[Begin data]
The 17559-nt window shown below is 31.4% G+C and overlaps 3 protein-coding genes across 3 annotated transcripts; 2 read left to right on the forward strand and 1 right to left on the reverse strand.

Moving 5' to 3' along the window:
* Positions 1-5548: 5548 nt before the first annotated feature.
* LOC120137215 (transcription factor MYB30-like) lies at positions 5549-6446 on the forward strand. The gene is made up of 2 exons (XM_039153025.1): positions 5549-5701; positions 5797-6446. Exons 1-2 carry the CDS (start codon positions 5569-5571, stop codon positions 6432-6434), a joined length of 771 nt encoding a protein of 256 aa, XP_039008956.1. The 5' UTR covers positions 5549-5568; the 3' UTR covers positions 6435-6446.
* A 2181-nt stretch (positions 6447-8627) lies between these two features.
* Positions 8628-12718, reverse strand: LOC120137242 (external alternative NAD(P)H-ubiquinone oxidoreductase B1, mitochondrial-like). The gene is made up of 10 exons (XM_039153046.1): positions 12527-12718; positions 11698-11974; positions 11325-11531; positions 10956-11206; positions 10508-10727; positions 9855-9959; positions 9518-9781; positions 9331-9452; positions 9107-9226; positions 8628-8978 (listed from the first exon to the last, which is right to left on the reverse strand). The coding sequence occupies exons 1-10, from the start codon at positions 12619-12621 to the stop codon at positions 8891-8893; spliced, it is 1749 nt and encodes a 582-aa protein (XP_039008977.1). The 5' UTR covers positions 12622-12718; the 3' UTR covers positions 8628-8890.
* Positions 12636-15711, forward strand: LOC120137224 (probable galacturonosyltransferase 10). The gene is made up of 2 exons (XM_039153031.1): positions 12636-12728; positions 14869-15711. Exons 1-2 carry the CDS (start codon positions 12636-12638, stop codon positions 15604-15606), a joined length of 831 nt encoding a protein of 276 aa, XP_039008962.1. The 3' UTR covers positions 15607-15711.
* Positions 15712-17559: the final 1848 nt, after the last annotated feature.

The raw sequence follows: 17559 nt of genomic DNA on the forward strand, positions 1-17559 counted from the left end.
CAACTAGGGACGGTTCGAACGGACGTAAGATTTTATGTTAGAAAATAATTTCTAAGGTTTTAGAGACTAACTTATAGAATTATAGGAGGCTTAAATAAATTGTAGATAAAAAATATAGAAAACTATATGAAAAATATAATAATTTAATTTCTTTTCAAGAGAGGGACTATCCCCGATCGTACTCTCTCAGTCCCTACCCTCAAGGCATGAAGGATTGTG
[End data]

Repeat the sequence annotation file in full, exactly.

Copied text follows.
The 17559-nt window shown below is 31.4% G+C and overlaps 3 protein-coding genes across 3 annotated transcripts; 2 read left to right on the forward strand and 1 right to left on the reverse strand.

Moving 5' to 3' along the window:
* Positions 1-5548: 5548 nt before the first annotated feature.
* LOC120137215 (transcription factor MYB30-like) lies at positions 5549-6446 on the forward strand. The gene is made up of 2 exons (XM_039153025.1): positions 5549-5701; positions 5797-6446. Exons 1-2 carry the CDS (start codon positions 5569-5571, stop codon positions 6432-6434), a joined length of 771 nt encoding a protein of 256 aa, XP_039008956.1. The 5' UTR covers positions 5549-5568; the 3' UTR covers positions 6435-6446.
* A 2181-nt stretch (positions 6447-8627) lies between these two features.
* Positions 8628-12718, reverse strand: LOC120137242 (external alternative NAD(P)H-ubiquinone oxidoreductase B1, mitochondrial-like). The gene is made up of 10 exons (XM_039153046.1): positions 12527-12718; positions 11698-11974; positions 11325-11531; positions 10956-11206; positions 10508-10727; positions 9855-9959; positions 9518-9781; positions 9331-9452; positions 9107-9226; positions 8628-8978 (listed from the first exon to the last, which is right to left on the reverse strand). The coding sequence occupies exons 1-10, from the start codon at positions 12619-12621 to the stop codon at positions 8891-8893; spliced, it is 1749 nt and encodes a 582-aa protein (XP_039008977.1). The 5' UTR covers positions 12622-12718; the 3' UTR covers positions 8628-8890.
* Positions 12636-15711, forward strand: LOC120137224 (probable galacturonosyltransferase 10). The gene is made up of 2 exons (XM_039153031.1): positions 12636-12728; positions 14869-15711. Exons 1-2 carry the CDS (start codon positions 12636-12638, stop codon positions 15604-15606), a joined length of 831 nt encoding a protein of 276 aa, XP_039008962.1. The 3' UTR covers positions 15607-15711.
* Positions 15712-17559: the final 1848 nt, after the last annotated feature.

The raw sequence follows: 17559 nt of genomic DNA on the forward strand, positions 1-17559 counted from the left end.
CAACTAGGGACGGTTCGAACGGACGTAAGATTTTATGTTAGAAAATAATTTCTAAGGTTTTAGAGACTAACTTATAGAATTATAGGAGGCTTAAATAAATTGTAGATAAAAAATATAGAAAACTATATGAAAAATATAATAATTTAATTTCTTTTCAAGAGAGGGACTATCCCCGATCGTACTCTCTCAGTCCCTACCCTCAAGGCATGAAGGATTGTG